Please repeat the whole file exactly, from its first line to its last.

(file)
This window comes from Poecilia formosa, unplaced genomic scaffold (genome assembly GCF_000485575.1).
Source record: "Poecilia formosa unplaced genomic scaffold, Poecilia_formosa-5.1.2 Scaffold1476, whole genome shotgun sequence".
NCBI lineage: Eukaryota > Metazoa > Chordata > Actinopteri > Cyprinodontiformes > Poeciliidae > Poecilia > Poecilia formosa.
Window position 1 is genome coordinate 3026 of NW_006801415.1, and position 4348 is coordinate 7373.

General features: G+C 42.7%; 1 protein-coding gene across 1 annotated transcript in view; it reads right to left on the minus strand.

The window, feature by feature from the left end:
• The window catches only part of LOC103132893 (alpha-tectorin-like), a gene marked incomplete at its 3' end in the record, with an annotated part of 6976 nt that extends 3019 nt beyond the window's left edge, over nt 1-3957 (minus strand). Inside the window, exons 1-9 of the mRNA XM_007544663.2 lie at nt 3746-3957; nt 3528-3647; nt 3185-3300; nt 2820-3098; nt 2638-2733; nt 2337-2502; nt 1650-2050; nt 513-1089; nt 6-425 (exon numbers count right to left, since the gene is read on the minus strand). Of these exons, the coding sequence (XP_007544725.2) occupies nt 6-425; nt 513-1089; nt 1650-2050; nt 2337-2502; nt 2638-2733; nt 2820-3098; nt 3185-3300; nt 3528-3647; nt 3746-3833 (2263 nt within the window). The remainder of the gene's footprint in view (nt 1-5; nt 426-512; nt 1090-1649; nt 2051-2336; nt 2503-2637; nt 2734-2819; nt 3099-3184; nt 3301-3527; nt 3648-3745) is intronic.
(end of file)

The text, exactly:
This window comes from Poecilia formosa, unplaced genomic scaffold (genome assembly GCF_000485575.1).
Source record: "Poecilia formosa unplaced genomic scaffold, Poecilia_formosa-5.1.2 Scaffold1476, whole genome shotgun sequence".
NCBI lineage: Eukaryota > Metazoa > Chordata > Actinopteri > Cyprinodontiformes > Poeciliidae > Poecilia > Poecilia formosa.
Window position 1 is genome coordinate 3026 of NW_006801415.1, and position 4348 is coordinate 7373.

General features: G+C 42.7%; 1 protein-coding gene across 1 annotated transcript in view; it reads right to left on the minus strand.

The window, feature by feature from the left end:
• The window catches only part of LOC103132893 (alpha-tectorin-like), a gene marked incomplete at its 3' end in the record, with an annotated part of 6976 nt that extends 3019 nt beyond the window's left edge, over nt 1-3957 (minus strand). Inside the window, exons 1-9 of the mRNA XM_007544663.2 lie at nt 3746-3957; nt 3528-3647; nt 3185-3300; nt 2820-3098; nt 2638-2733; nt 2337-2502; nt 1650-2050; nt 513-1089; nt 6-425 (exon numbers count right to left, since the gene is read on the minus strand). Of these exons, the coding sequence (XP_007544725.2) occupies nt 6-425; nt 513-1089; nt 1650-2050; nt 2337-2502; nt 2638-2733; nt 2820-3098; nt 3185-3300; nt 3528-3647; nt 3746-3833 (2263 nt within the window). The remainder of the gene's footprint in view (nt 1-5; nt 426-512; nt 1090-1649; nt 2051-2336; nt 2503-2637; nt 2734-2819; nt 3099-3184; nt 3301-3527; nt 3648-3745) is intronic.